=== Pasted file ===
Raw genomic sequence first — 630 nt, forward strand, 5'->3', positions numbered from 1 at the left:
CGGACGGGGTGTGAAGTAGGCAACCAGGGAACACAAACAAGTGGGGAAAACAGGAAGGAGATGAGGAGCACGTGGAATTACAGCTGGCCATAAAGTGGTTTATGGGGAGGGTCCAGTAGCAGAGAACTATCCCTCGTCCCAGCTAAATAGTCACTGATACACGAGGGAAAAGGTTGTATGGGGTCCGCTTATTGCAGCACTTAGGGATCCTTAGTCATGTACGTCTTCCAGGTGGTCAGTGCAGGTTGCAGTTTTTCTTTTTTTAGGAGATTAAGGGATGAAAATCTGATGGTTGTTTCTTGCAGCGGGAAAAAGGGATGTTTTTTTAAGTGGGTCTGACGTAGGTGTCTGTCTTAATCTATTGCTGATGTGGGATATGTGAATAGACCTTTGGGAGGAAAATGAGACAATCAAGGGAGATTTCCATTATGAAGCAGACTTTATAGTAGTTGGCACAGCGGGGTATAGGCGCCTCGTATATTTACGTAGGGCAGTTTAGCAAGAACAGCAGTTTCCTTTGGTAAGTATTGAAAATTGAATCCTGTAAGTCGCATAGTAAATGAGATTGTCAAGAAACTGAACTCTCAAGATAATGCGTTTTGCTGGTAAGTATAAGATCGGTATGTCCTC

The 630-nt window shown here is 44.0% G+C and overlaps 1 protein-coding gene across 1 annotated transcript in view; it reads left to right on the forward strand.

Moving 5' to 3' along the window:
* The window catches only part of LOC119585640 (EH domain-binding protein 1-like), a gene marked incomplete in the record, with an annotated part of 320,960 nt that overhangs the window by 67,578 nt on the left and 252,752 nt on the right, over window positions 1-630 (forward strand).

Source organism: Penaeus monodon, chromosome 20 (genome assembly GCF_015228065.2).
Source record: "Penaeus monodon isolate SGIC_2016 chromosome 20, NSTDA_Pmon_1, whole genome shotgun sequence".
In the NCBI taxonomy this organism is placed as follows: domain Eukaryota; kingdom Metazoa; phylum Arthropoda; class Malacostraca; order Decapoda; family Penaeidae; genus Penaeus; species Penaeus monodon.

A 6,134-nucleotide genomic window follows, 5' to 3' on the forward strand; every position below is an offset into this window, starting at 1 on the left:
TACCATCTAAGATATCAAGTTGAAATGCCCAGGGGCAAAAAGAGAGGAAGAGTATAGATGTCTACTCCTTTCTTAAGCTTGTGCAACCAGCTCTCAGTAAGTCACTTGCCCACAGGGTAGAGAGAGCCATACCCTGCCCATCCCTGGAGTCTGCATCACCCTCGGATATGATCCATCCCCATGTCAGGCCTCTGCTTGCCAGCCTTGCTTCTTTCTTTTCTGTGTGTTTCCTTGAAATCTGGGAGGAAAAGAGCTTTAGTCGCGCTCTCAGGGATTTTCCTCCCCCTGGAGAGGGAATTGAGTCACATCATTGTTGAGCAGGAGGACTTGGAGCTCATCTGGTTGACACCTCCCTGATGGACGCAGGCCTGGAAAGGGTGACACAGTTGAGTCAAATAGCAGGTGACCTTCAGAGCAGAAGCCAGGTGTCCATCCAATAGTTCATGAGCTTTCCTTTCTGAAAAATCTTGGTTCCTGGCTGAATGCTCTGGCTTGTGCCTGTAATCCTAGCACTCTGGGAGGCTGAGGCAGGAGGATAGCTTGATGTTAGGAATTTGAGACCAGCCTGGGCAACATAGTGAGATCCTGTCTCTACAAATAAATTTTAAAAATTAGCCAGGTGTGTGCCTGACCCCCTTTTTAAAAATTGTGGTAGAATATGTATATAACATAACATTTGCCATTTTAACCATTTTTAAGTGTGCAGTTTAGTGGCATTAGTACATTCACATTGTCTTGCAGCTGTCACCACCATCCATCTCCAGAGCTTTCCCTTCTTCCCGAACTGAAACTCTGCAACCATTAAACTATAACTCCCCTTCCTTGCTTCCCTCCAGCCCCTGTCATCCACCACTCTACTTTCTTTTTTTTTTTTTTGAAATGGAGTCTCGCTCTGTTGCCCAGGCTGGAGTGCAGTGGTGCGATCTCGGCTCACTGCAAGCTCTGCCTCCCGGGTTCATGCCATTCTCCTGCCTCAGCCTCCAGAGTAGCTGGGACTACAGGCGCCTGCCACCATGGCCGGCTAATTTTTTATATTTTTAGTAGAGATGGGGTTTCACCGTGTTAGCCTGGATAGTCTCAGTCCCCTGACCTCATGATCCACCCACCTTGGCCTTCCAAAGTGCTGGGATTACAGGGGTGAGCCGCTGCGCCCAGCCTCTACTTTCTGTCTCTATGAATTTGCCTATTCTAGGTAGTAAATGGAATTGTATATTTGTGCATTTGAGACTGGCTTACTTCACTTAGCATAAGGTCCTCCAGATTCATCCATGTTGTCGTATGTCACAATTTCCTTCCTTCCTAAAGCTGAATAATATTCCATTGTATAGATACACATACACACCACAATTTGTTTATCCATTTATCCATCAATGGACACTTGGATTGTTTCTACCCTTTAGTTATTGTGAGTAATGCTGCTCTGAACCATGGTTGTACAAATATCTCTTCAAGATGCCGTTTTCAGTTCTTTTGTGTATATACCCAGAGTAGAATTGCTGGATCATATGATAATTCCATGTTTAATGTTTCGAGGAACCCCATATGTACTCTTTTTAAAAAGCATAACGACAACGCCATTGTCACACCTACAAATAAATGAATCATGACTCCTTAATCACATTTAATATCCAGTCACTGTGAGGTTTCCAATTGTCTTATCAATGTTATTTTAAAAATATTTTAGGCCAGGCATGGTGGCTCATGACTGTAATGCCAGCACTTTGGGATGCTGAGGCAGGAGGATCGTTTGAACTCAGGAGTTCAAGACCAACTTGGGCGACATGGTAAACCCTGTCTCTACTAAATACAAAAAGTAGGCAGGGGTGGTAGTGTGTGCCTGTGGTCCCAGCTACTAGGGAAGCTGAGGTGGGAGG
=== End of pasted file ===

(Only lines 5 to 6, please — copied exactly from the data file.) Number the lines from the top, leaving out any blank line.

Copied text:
* The window catches only part of LOC119585640 (EH domain-binding protein 1-like), a gene marked incomplete in the record, with an annotated part of 320,960 nt that overhangs the window by 67,578 nt on the left and 252,752 nt on the right, over window positions 1-630 (forward strand).

Source organism: Penaeus monodon, chromosome 20 (genome assembly GCF_015228065.2).